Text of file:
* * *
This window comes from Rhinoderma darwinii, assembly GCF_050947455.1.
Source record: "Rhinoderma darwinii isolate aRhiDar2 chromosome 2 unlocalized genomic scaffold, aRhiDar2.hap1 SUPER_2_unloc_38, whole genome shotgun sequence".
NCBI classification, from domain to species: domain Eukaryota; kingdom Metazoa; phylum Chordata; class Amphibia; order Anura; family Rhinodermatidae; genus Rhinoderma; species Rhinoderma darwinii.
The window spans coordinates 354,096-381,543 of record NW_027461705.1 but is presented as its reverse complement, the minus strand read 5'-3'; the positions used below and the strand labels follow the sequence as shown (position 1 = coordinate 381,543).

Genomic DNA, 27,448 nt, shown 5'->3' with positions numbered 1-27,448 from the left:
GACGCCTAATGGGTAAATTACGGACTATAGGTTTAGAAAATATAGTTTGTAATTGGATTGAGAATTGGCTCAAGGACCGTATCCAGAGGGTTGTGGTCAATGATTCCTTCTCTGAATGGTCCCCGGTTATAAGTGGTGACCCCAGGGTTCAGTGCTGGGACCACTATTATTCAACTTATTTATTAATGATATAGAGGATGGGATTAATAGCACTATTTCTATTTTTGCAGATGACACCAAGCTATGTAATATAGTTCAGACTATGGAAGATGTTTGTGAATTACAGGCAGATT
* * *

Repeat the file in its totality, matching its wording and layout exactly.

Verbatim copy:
This window comes from Rhinoderma darwinii, assembly GCF_050947455.1.
Source record: "Rhinoderma darwinii isolate aRhiDar2 chromosome 2 unlocalized genomic scaffold, aRhiDar2.hap1 SUPER_2_unloc_38, whole genome shotgun sequence".
NCBI classification, from domain to species: domain Eukaryota; kingdom Metazoa; phylum Chordata; class Amphibia; order Anura; family Rhinodermatidae; genus Rhinoderma; species Rhinoderma darwinii.
The window spans coordinates 354,096-381,543 of record NW_027461705.1 but is presented as its reverse complement, the minus strand read 5'-3'; the positions used below and the strand labels follow the sequence as shown (position 1 = coordinate 381,543).

Genomic DNA, 27,448 nt, shown 5'->3' with positions numbered 1-27,448 from the left:
GACGCCTAATGGGTAAATTACGGACTATAGGTTTAGAAAATATAGTTTGTAATTGGATTGAGAATTGGCTCAAGGACCGTATCCAGAGGGTTGTGGTCAATGATTCCTTCTCTGAATGGTCCCCGGTTATAAGTGGTGACCCCAGGGTTCAGTGCTGGGACCACTATTATTCAACTTATTTATTAATGATATAGAGGATGGGATTAATAGCACTATTTCTATTTTTGCAGATGACACCAAGCTATGTAATATAGTTCAGACTATGGAAGATGTTTGTGAATTACAGGCAGATT